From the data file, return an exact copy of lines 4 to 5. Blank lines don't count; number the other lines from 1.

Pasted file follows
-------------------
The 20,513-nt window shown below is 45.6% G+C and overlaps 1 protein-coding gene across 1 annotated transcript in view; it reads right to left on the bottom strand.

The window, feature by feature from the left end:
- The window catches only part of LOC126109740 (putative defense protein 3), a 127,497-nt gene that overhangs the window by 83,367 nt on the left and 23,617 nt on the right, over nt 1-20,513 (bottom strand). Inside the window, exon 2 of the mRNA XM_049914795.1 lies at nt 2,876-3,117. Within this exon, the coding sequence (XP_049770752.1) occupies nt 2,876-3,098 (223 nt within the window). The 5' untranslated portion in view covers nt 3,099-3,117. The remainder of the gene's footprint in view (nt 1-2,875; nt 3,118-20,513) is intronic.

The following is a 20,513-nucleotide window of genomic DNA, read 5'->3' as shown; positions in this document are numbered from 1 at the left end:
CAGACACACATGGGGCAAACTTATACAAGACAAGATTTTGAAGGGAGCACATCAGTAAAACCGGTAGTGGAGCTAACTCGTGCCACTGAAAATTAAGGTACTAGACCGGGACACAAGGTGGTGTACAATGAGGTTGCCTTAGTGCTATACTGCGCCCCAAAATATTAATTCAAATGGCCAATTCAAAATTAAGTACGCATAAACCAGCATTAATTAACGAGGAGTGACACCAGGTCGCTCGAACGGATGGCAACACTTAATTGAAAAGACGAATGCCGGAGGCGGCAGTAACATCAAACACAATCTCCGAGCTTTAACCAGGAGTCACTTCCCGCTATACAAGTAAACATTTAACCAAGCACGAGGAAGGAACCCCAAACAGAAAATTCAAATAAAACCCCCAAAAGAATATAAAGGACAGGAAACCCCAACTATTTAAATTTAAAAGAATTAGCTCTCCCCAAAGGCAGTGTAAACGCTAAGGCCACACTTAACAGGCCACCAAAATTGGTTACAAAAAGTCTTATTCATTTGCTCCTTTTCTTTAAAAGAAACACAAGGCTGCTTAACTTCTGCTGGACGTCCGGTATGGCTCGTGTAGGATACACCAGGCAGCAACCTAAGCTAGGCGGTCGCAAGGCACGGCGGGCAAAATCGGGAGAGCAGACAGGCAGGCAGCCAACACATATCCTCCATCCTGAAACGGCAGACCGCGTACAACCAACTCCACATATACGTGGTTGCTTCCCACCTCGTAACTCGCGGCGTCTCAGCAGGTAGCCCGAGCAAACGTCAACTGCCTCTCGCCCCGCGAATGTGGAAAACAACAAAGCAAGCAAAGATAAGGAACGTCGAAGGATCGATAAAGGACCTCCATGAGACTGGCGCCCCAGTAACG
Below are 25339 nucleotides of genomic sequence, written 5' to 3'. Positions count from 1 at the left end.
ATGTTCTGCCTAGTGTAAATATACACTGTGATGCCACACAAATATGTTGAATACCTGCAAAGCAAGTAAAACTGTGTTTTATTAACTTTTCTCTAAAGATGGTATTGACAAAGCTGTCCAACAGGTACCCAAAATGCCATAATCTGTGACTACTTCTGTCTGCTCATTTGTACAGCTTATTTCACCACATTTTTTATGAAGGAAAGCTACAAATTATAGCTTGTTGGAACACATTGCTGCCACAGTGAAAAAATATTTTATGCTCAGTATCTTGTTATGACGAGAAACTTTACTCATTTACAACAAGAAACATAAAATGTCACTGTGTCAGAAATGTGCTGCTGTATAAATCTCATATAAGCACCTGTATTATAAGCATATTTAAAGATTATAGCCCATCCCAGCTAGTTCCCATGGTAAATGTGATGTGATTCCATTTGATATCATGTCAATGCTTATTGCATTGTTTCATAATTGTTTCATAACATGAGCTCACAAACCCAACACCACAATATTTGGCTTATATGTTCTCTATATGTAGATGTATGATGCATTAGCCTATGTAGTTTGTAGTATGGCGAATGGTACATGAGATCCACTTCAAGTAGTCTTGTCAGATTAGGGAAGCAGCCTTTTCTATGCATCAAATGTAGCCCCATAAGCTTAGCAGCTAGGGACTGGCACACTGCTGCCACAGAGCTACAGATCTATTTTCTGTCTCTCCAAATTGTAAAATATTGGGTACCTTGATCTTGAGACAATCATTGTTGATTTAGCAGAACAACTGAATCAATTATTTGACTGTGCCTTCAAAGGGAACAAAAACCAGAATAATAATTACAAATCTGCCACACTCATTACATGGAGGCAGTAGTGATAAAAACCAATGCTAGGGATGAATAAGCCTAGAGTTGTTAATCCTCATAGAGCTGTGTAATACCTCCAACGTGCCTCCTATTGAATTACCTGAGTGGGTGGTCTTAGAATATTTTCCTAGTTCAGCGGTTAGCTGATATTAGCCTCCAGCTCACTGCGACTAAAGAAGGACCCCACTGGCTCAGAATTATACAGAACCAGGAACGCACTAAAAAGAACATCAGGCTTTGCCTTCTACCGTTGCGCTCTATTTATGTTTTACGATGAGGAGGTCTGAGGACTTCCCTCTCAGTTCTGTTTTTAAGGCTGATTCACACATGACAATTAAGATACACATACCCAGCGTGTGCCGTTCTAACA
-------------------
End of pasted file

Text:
The following is a 20,513-nucleotide window of genomic DNA, read 5'->3' as shown; positions in this document are numbered from 1 at the left end:
CAGACACACATGGGGCAAACTTATACAAGACAAGATTTTGAAGGGAGCACATCAGTAAAACCGGTAGTGGAGCTAACTCGTGCCACTGAAAATTAAGGTACTAGACCGGGACACAAGGTGGTGTACAATGAGGTTGCCTTAGTGCTATACTGCGCCCCAAAATATTAATTCAAATGGCCAATTCAAAATTAAGTACGCATAAACCAGCATTAATTAACGAGGAGTGACACCAGGTCGCTCGAACGGATGGCAACACTTAATTGAAAAGACGAATGCCGGAGGCGGCAGTAACATCAAACACAATCTCCGAGCTTTAACCAGGAGTCACTTCCCGCTATACAAGTAAACATTTAACCAAGCACGAGGAAGGAACCCCAAACAGAAAATTCAAATAAAACCCCCAAAAGAATATAAAGGACAGGAAACCCCAACTATTTAAATTTAAAAGAATTAGCTCTCCCCAAAGGCAGTGTAAACGCTAAGGCCACACTTAACAGGCCACCAAAATTGGTTACAAAAAGTCTTATTCATTTGCTCCTTTTCTTTAAAAGAAACACAAGGCTGCTTAACTTCTGCTGGACGTCCGGTATGGCTCGTGTAGGATACACCAGGCAGCAACCTAAGCTAGGCGGTCGCAAGGCACGGCGGGCAAAATCGGGAGAGCAGACAGGCAGGCAGCCAACACATATCCTCCATCCTGAAACGGCAGACCGCGTACAACCAACTCCACATATACGTGGTTGCTTCCCACCTCGTAACTCGCGGCGTCTCAGCAGGTAGCCCGAGCAAACGTCAACTGCCTCTCGCCCCGCGAATGTGGAAAACAACAAAGCAAGCAAAGATAAGGAACGTCGAAGGATCGATAAAGGACCTCCATGAGACTGGCGCCCCAGTAACG